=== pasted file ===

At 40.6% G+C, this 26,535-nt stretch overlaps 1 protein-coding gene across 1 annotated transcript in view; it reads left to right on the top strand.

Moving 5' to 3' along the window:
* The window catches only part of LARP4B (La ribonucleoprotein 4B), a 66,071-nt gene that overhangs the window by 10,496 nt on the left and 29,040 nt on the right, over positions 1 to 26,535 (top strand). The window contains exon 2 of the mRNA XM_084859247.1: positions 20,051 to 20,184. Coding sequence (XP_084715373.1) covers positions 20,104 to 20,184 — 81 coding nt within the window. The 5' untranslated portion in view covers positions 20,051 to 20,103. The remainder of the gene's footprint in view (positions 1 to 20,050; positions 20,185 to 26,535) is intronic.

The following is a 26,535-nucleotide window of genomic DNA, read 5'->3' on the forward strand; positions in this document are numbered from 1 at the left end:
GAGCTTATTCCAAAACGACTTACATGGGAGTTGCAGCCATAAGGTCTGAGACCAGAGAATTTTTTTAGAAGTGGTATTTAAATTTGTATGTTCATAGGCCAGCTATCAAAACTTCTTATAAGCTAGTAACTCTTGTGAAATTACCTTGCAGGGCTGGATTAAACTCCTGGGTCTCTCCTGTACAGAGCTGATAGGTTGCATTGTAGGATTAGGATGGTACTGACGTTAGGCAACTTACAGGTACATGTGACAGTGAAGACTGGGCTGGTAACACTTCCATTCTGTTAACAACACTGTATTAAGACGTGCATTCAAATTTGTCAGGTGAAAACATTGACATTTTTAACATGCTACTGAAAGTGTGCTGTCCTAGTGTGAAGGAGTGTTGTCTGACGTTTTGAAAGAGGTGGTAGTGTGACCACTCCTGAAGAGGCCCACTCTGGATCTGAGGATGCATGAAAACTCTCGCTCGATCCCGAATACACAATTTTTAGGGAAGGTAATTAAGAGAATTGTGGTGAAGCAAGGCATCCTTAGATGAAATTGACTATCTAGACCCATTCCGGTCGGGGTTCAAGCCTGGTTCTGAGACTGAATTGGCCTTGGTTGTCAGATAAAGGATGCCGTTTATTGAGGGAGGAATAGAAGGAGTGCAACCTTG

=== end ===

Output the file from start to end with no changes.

At 40.6% G+C, this 26,535-nt stretch overlaps 1 protein-coding gene across 1 annotated transcript in view; it reads left to right on the top strand.

Moving 5' to 3' along the window:
* The window catches only part of LARP4B (La ribonucleoprotein 4B), a 66,071-nt gene that overhangs the window by 10,496 nt on the left and 29,040 nt on the right, over positions 1 to 26,535 (top strand). The window contains exon 2 of the mRNA XM_084859247.1: positions 20,051 to 20,184. Coding sequence (XP_084715373.1) covers positions 20,104 to 20,184 — 81 coding nt within the window. The 5' untranslated portion in view covers positions 20,051 to 20,103. The remainder of the gene's footprint in view (positions 1 to 20,050; positions 20,185 to 26,535) is intronic.

The following is a 26,535-nucleotide window of genomic DNA, read 5'->3' on the forward strand; positions in this document are numbered from 1 at the left end:
GAGCTTATTCCAAAACGACTTACATGGGAGTTGCAGCCATAAGGTCTGAGACCAGAGAATTTTTTTAGAAGTGGTATTTAAATTTGTATGTTCATAGGCCAGCTATCAAAACTTCTTATAAGCTAGTAACTCTTGTGAAATTACCTTGCAGGGCTGGATTAAACTCCTGGGTCTCTCCTGTACAGAGCTGATAGGTTGCATTGTAGGATTAGGATGGTACTGACGTTAGGCAACTTACAGGTACATGTGACAGTGAAGACTGGGCTGGTAACACTTCCATTCTGTTAACAACACTGTATTAAGACGTGCATTCAAATTTGTCAGGTGAAAACATTGACATTTTTAACATGCTACTGAAAGTGTGCTGTCCTAGTGTGAAGGAGTGTTGTCTGACGTTTTGAAAGAGGTGGTAGTGTGACCACTCCTGAAGAGGCCCACTCTGGATCTGAGGATGCATGAAAACTCTCGCTCGATCCCGAATACACAATTTTTAGGGAAGGTAATTAAGAGAATTGTGGTGAAGCAAGGCATCCTTAGATGAAATTGACTATCTAGACCCATTCCGGTCGGGGTTCAAGCCTGGTTCTGAGACTGAATTGGCCTTGGTTGTCAGATAAAGGATGCCGTTTATTGAGGGAGGAATAGAAGGAGTGCAACCTTG